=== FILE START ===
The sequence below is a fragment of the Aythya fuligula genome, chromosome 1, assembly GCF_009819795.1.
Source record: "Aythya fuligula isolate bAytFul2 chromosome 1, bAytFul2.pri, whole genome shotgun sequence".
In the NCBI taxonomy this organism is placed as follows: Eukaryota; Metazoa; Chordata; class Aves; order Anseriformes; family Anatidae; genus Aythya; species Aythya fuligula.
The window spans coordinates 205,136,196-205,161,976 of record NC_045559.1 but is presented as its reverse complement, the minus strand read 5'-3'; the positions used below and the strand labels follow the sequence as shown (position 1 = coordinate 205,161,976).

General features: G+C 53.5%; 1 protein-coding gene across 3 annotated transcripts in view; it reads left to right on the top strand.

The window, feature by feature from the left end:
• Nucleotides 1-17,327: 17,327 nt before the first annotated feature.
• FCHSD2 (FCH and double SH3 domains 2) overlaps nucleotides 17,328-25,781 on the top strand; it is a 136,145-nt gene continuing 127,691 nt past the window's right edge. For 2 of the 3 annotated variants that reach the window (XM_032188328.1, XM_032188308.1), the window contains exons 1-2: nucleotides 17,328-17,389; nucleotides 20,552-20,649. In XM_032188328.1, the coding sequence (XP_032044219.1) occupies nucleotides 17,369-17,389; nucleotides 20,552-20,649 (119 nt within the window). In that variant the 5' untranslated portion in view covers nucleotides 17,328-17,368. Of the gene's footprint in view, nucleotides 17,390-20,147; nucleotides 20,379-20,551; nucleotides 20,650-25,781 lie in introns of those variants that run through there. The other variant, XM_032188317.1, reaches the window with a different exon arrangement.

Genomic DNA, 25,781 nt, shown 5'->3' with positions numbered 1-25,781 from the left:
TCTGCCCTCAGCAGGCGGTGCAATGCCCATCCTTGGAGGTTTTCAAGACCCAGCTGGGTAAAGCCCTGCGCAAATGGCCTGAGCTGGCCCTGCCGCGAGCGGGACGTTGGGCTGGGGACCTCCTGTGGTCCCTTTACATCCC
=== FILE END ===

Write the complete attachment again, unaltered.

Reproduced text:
The sequence below is a fragment of the Aythya fuligula genome, chromosome 1, assembly GCF_009819795.1.
Source record: "Aythya fuligula isolate bAytFul2 chromosome 1, bAytFul2.pri, whole genome shotgun sequence".
In the NCBI taxonomy this organism is placed as follows: Eukaryota; Metazoa; Chordata; class Aves; order Anseriformes; family Anatidae; genus Aythya; species Aythya fuligula.
The window spans coordinates 205,136,196-205,161,976 of record NC_045559.1 but is presented as its reverse complement, the minus strand read 5'-3'; the positions used below and the strand labels follow the sequence as shown (position 1 = coordinate 205,161,976).

General features: G+C 53.5%; 1 protein-coding gene across 3 annotated transcripts in view; it reads left to right on the top strand.

The window, feature by feature from the left end:
• Nucleotides 1-17,327: 17,327 nt before the first annotated feature.
• FCHSD2 (FCH and double SH3 domains 2) overlaps nucleotides 17,328-25,781 on the top strand; it is a 136,145-nt gene continuing 127,691 nt past the window's right edge. For 2 of the 3 annotated variants that reach the window (XM_032188328.1, XM_032188308.1), the window contains exons 1-2: nucleotides 17,328-17,389; nucleotides 20,552-20,649. In XM_032188328.1, the coding sequence (XP_032044219.1) occupies nucleotides 17,369-17,389; nucleotides 20,552-20,649 (119 nt within the window). In that variant the 5' untranslated portion in view covers nucleotides 17,328-17,368. Of the gene's footprint in view, nucleotides 17,390-20,147; nucleotides 20,379-20,551; nucleotides 20,650-25,781 lie in introns of those variants that run through there. The other variant, XM_032188317.1, reaches the window with a different exon arrangement.

Genomic DNA, 25,781 nt, shown 5'->3' with positions numbered 1-25,781 from the left:
TCTGCCCTCAGCAGGCGGTGCAATGCCCATCCTTGGAGGTTTTCAAGACCCAGCTGGGTAAAGCCCTGCGCAAATGGCCTGAGCTGGCCCTGCCGCGAGCGGGACGTTGGGCTGGGGACCTCCTGTGGTCCCTTTACATCCC